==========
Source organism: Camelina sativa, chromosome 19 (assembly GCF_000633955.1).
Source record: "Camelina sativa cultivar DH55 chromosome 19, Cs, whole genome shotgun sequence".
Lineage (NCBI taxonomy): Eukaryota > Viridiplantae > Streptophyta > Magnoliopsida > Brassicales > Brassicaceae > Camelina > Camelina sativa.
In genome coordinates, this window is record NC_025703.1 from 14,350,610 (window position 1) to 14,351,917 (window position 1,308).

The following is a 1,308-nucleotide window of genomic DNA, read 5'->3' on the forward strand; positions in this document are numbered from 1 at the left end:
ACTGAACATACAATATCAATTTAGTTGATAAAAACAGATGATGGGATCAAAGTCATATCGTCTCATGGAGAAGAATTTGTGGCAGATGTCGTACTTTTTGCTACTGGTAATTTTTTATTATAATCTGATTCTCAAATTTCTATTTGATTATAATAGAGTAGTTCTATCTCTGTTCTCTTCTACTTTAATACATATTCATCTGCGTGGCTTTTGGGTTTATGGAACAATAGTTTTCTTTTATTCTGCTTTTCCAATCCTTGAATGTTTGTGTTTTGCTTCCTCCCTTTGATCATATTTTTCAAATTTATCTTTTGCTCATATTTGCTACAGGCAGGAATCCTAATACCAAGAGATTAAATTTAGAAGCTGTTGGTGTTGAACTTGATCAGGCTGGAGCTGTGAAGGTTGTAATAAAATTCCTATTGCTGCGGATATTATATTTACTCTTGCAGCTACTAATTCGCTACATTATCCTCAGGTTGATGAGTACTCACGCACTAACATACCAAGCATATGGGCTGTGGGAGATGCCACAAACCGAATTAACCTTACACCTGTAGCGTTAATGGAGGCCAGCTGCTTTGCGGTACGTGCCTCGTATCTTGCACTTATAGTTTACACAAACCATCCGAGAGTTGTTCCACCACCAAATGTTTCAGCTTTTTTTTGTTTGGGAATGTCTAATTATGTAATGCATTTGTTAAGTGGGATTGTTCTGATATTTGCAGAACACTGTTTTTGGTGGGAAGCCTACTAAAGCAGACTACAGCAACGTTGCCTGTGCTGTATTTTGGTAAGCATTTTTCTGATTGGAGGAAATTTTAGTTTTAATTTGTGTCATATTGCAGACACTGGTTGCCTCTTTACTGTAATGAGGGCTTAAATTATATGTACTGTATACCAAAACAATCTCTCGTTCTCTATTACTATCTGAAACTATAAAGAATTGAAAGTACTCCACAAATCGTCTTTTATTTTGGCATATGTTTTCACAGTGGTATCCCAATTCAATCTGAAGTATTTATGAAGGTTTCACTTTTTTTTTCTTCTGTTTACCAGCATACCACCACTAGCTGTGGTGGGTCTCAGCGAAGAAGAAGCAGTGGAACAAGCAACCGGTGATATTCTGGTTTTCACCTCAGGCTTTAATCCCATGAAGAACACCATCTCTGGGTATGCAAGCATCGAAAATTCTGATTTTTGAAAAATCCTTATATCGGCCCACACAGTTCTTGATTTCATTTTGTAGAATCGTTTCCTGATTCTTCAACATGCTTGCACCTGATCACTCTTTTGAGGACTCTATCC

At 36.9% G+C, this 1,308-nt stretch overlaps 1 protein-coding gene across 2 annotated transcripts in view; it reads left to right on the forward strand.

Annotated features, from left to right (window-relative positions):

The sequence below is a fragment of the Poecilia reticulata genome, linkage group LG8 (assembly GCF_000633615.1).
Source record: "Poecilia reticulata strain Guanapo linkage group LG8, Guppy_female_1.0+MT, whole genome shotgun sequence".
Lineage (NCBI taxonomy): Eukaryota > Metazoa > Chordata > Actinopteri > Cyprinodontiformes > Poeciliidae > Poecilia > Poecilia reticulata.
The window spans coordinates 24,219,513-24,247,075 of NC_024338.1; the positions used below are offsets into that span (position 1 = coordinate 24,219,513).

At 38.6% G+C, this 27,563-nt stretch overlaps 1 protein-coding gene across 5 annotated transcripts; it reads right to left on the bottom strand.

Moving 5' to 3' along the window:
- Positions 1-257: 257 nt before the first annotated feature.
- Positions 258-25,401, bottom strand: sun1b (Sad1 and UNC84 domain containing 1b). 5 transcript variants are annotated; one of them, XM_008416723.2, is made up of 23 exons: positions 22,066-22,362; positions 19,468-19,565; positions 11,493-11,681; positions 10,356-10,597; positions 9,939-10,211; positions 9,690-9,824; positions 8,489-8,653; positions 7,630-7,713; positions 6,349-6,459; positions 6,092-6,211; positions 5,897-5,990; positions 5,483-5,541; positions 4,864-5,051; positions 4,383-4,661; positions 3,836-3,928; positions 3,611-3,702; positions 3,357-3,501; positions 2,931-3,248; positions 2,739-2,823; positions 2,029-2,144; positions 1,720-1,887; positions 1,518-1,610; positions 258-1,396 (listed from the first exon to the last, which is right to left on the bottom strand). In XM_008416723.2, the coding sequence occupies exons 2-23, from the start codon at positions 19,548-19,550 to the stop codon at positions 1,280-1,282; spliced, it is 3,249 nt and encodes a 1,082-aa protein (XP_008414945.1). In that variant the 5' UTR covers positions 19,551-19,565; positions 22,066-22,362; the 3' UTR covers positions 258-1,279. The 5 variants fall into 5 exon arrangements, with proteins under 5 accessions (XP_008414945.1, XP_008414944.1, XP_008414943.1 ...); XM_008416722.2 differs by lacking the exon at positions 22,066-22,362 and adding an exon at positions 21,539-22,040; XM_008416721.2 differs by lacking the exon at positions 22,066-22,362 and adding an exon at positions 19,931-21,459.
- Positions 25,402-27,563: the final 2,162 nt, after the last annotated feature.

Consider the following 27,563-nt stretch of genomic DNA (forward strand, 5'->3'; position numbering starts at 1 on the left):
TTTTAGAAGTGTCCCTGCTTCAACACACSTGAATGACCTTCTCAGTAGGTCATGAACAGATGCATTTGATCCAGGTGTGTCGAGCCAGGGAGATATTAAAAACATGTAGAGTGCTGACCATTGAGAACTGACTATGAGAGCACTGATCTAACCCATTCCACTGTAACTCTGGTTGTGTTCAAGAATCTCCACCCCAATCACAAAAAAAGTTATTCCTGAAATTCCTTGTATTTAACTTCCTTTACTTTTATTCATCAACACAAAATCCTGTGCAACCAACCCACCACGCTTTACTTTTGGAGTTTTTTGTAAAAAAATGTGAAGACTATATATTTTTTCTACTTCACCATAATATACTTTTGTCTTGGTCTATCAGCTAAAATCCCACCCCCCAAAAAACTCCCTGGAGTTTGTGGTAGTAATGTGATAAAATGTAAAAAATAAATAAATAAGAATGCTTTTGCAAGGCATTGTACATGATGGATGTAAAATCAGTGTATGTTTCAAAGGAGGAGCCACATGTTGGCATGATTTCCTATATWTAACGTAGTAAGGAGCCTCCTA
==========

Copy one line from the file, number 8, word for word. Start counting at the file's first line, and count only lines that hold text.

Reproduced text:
Annotated features, from left to right (window-relative positions):